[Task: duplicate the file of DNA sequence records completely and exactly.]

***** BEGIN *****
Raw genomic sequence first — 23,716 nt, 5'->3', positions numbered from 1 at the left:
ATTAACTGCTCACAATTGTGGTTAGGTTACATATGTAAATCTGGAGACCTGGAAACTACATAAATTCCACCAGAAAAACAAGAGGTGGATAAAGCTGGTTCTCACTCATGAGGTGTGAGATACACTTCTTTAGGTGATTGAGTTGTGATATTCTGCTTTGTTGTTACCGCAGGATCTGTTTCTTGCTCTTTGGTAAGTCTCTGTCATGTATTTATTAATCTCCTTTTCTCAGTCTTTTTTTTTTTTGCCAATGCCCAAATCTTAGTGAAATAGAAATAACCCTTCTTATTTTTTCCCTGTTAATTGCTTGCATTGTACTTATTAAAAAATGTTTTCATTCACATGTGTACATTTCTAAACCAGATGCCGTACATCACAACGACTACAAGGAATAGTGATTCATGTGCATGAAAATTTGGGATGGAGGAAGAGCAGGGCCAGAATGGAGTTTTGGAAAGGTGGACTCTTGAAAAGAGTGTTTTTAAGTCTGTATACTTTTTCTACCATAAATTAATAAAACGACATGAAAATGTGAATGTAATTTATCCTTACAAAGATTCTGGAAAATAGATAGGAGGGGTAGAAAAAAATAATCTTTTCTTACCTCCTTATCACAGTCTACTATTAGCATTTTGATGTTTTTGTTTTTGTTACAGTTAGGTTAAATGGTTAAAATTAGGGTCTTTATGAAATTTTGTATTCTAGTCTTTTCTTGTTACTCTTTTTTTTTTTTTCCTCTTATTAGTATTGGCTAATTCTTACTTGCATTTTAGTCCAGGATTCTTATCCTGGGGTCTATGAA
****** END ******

Raw genomic sequence first — 23,716 nt, 5'->3', positions numbered from 1 at the left:
ATTAACTGCTCACAATTGTGGTTAGGTTACATATGTAAATCTGGAGACCTGGAAACTACATAAATTCCACCAGAAAAACAAGAGGTGGATAAAGCTGGTTCTCACTCATGAGGTGTGAGATACACTTCTTTAGGTGATTGAGTTGTGATATTCTGCTTTGTTGTTACCGCAGGATCTGTTTCTTGCTCTTTGGTAAGTCTCTGTCATGTATTTATTAATCTCCTTTTCTCAGTCTTTTTTTTTTTTGCCAATGCCCAAATCTTAGTGAAATAGAAATAACCCTTCTTATTTTTTCCCTGTTAATTGCTTGCATTGTACTTATTAAAAAATGTTTTCATTCACATGTGTACATTTCTAAACCAGATGCCGTACATCACAACGACTACAAGGAATAGTGATTCATGTGCATGAAAATTTGGGATGGAGGAAGAGCAGGGCCAGAATGGAGTTTTGGAAAGGTGGACTCTTGAAAAGAGTGTTTTTAAGTCTGTATACTTTTTCTACCATAAATTAATAAAACGACATGAAAATGTGAATGTAATTTATCCTTACAAAGATTCTGGAAAATAGATAGGAGGGGTAGAAAAAAATAATCTTTTCTTACCTCCTTATCACAGTCTACTATTAGCATTTTGATGTTTTTGTTTTTGTTACAGTTAGGTTAAATGGTTAAAATTAGGGTCTTTATGAAATTTTGTATTCTAGTCTTTTCTTGTTACTCTTTTTTTTTTTTTCCTCTTATTAGTATTGGCTAATTCTTACTTGCATTTTAGTCCAGGATTCTTATCCTGGGGTCTATGAA